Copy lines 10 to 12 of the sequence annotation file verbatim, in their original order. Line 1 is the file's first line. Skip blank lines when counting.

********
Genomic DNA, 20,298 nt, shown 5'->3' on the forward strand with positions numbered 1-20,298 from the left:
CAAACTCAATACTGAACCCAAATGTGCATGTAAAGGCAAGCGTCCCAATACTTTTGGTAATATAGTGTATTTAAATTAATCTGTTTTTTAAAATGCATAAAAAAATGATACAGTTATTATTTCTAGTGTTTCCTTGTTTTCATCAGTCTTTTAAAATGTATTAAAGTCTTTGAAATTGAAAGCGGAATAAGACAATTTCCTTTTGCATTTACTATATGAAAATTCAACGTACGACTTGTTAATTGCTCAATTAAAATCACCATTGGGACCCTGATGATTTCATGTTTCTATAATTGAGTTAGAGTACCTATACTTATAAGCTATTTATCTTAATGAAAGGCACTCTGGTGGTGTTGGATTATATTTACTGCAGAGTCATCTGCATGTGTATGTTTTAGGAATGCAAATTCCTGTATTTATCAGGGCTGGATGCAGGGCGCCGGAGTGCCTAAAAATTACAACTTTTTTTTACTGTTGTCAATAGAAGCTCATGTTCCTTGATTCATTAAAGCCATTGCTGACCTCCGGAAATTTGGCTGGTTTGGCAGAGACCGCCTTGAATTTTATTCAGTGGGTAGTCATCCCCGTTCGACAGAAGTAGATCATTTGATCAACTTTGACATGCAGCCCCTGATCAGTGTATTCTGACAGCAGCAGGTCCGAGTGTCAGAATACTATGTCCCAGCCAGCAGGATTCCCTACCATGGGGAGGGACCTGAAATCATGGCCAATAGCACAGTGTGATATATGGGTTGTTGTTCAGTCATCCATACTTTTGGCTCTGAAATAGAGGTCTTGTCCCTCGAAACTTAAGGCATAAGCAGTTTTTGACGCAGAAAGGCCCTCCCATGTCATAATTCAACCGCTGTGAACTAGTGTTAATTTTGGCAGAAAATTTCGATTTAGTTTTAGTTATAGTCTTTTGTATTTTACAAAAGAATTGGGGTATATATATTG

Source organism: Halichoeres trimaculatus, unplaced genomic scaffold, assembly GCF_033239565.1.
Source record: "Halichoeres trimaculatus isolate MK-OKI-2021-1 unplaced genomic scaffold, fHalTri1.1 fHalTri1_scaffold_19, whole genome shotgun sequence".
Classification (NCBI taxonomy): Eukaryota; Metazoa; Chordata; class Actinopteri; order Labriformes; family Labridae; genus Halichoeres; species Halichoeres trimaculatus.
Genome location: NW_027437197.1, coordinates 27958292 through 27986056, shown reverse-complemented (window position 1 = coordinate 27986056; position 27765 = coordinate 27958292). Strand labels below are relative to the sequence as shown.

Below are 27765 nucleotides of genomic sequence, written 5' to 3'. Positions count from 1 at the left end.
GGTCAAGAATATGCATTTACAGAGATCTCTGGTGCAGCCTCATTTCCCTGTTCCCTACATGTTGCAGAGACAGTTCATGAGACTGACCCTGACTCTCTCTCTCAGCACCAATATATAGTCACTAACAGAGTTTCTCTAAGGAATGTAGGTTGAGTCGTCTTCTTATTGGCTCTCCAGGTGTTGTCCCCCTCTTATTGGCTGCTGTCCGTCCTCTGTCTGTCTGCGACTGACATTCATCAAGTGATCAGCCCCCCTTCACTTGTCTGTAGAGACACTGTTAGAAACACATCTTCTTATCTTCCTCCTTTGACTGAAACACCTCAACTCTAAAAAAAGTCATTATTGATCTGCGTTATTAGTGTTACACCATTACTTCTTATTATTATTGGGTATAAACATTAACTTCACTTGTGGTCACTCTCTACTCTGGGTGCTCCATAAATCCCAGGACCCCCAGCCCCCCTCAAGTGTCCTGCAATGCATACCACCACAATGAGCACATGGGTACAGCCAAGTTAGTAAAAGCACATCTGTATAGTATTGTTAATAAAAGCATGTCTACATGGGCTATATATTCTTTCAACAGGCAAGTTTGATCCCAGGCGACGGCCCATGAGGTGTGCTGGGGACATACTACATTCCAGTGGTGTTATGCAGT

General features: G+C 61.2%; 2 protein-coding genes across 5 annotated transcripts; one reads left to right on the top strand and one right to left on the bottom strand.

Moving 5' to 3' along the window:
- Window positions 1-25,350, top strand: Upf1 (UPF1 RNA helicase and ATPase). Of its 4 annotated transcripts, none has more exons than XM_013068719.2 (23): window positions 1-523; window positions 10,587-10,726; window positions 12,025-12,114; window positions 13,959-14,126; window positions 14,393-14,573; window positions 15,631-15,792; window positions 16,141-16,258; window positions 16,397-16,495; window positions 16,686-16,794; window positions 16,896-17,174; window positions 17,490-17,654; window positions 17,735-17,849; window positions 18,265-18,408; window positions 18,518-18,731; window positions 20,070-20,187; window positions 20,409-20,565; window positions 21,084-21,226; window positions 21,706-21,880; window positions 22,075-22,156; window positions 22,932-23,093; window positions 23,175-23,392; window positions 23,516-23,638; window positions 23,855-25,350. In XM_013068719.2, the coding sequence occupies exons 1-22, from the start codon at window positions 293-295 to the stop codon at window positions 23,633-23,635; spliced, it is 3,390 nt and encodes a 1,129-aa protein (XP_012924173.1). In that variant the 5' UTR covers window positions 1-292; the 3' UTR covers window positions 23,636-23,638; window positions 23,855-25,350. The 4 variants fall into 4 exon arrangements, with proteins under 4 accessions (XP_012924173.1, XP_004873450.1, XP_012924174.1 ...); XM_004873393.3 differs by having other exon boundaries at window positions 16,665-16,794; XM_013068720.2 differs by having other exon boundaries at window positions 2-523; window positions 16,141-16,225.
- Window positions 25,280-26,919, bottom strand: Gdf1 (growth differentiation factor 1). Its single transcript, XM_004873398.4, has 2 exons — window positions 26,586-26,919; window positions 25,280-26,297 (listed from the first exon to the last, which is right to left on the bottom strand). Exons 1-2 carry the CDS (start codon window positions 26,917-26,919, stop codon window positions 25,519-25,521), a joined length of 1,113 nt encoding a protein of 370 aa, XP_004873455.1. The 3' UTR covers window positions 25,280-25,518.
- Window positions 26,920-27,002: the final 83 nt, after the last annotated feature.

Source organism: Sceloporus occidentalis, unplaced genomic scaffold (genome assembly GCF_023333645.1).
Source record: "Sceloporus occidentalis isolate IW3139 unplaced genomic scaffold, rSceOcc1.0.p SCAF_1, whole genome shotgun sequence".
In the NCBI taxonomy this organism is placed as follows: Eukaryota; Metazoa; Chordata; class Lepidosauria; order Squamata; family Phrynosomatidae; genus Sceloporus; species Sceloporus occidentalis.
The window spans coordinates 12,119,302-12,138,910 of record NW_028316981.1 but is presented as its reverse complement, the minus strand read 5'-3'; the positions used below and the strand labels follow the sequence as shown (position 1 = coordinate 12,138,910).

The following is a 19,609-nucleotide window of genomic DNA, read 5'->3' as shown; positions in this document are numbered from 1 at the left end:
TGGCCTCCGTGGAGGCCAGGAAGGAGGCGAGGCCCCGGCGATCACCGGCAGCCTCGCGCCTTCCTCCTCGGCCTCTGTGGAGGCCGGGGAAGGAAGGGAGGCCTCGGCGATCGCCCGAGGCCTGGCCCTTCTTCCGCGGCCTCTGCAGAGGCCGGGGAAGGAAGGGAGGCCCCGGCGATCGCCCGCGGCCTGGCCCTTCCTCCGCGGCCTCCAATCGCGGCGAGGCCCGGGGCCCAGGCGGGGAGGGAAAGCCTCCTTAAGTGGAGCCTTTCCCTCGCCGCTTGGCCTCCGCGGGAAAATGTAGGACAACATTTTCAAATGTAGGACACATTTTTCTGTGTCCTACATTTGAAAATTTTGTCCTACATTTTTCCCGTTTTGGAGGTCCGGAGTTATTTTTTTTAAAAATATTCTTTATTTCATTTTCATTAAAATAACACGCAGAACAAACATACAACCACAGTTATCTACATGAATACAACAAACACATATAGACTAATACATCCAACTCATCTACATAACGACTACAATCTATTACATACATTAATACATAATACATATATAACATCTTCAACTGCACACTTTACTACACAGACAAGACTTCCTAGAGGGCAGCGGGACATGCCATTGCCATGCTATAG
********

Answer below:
Moving 5' to 3' along the window:
- Window positions 1-25,350, top strand: Upf1 (UPF1 RNA helicase and ATPase). Of its 4 annotated transcripts, none has more exons than XM_013068719.2 (23): window positions 1-523; window positions 10,587-10,726; window positions 12,025-12,114; window positions 13,959-14,126; window positions 14,393-14,573; window positions 15,631-15,792; window positions 16,141-16,258; window positions 16,397-16,495; window positions 16,686-16,794; window positions 16,896-17,174; window positions 17,490-17,654; window positions 17,735-17,849; window positions 18,265-18,408; window positions 18,518-18,731; window positions 20,070-20,187; window positions 20,409-20,565; window positions 21,084-21,226; window positions 21,706-21,880; window positions 22,075-22,156; window positions 22,932-23,093; window positions 23,175-23,392; window positions 23,516-23,638; window positions 23,855-25,350. In XM_013068719.2, the coding sequence occupies exons 1-22, from the start codon at window positions 293-295 to the stop codon at window positions 23,633-23,635; spliced, it is 3,390 nt and encodes a 1,129-aa protein (XP_012924173.1). In that variant the 5' UTR covers window positions 1-292; the 3' UTR covers window positions 23,636-23,638; window positions 23,855-25,350. The 4 variants fall into 4 exon arrangements, with proteins under 4 accessions (XP_012924173.1, XP_004873450.1, XP_012924174.1 ...); XM_004873393.3 differs by having other exon boundaries at window positions 16,665-16,794; XM_013068720.2 differs by having other exon boundaries at window positions 2-523; window positions 16,141-16,225.
- Window positions 25,280-26,919, bottom strand: Gdf1 (growth differentiation factor 1). Its single transcript, XM_004873398.4, has 2 exons — window positions 26,586-26,919; window positions 25,280-26,297 (listed from the first exon to the last, which is right to left on the bottom strand). Exons 1-2 carry the CDS (start codon window positions 26,917-26,919, stop codon window positions 25,519-25,521), a joined length of 1,113 nt encoding a protein of 370 aa, XP_004873455.1. The 3' UTR covers window positions 25,280-25,518.